Do you snore? You can admit it. Most everyone does, from time to time. But if snoring becomes a frequent and disturbing feature of your nighttime routine, it may be more than just an annoyance. Did you know that excessive snoring — when accompanied by irritability and depression, daytime sleepiness and confusion, and/or several other physical and mood problems — is one of the common symptoms of a sleep-related breathing disorder (SRBD)?
SRBDs are potentially serious conditions, with consequences that can range from poor workplace performance to possible cardiovascular and brain damage. One of the most significant of these maladies is called Obstructive Sleep Apnea, or OSA, a condition in which the tongue and surrounding soft tissues fall back into the throat and obstruct air flow. This reduces oxygen levels in the blood, causing the body to wake suddenly — and in severe cases, it can happen up to 50 times an hour, without a person consciously realizing it.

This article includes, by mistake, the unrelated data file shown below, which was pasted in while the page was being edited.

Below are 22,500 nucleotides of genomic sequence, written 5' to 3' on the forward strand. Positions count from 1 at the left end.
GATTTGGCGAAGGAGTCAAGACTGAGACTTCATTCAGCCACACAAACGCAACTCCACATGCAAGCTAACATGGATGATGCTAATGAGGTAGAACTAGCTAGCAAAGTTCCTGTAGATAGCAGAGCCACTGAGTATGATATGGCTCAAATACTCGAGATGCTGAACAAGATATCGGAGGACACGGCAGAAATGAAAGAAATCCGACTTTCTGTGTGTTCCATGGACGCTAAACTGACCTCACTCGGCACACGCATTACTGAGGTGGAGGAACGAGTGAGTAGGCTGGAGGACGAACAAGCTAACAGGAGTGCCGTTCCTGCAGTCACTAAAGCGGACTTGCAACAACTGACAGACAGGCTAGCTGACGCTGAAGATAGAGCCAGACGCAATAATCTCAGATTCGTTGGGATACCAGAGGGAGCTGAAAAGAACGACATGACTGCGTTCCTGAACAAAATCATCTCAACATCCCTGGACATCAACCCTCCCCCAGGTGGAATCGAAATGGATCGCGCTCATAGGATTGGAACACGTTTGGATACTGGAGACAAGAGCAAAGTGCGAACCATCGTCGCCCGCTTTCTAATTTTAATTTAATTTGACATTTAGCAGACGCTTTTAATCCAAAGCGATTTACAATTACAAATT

Needless to say, that doesn't make for a good night's sleep. But even if it turns out your snoring problem isn't severe OSA, it can still prevent you (and your partner) from feeling refreshed in the morning. Did you know that we may be able to recommend an oral appliance that has been proven to alleviate problem snoring in many cases? This custom-made device, worn while youâ??re sleeping, helps maintain an open airway in the throat and reduce breathing problems.
If you have this condition, it's critical that you get professional advice. Dentists who have received special training in sleep problems can evaluate you, provide medical referrals when needed, and help determine the type of appliance that may work best for you. Since sleep disorders can be problematic, a thorough evaluation and follow-up monitoring is essential.